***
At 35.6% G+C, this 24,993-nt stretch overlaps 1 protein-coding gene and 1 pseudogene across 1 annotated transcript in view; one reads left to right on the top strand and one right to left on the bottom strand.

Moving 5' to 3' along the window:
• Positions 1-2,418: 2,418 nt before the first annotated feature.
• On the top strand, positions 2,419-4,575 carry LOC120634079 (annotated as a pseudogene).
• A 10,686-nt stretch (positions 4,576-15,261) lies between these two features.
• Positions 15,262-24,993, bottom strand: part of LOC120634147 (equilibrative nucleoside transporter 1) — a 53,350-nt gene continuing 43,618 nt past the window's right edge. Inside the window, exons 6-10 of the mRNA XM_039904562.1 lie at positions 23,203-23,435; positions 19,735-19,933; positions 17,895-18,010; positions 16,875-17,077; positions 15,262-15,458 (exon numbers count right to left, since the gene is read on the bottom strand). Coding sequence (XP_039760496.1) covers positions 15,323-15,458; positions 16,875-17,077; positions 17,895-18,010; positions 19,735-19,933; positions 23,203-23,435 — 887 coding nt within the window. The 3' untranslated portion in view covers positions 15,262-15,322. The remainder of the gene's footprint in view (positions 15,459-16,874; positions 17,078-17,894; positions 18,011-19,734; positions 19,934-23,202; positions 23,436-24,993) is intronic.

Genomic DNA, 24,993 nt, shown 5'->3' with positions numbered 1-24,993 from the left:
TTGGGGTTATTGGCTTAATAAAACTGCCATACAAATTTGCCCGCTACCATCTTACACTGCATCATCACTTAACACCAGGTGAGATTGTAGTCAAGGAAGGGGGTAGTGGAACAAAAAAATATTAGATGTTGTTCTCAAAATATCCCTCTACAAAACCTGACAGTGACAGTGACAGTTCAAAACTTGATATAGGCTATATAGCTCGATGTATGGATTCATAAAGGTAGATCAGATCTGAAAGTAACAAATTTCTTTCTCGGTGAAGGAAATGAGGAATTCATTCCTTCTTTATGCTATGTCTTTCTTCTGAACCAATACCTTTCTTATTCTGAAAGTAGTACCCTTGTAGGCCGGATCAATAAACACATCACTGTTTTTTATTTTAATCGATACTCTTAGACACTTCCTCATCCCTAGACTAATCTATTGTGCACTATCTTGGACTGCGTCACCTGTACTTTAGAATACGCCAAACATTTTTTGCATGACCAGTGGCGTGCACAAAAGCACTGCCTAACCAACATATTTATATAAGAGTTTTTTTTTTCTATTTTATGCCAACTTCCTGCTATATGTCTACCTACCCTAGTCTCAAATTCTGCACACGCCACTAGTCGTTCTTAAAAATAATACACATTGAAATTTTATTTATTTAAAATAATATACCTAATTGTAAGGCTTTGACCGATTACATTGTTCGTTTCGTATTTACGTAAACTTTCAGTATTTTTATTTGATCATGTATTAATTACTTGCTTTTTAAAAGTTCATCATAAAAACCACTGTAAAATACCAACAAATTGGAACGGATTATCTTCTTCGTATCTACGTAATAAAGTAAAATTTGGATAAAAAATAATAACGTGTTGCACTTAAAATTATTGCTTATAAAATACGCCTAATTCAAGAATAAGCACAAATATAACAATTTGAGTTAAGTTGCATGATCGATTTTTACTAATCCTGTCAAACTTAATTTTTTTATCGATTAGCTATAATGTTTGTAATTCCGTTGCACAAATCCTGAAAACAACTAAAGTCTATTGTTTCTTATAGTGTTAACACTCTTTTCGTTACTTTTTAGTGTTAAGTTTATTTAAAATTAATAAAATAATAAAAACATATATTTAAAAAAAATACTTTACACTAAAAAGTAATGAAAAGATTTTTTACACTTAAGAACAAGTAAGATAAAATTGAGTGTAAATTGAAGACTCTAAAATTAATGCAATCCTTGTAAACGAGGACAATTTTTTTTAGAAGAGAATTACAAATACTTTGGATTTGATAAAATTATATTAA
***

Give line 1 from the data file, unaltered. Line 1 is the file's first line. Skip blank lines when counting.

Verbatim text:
At 35.6% G+C, this 24,993-nt stretch overlaps 1 protein-coding gene and 1 pseudogene across 1 annotated transcript in view; one reads left to right on the top strand and one right to left on the bottom strand.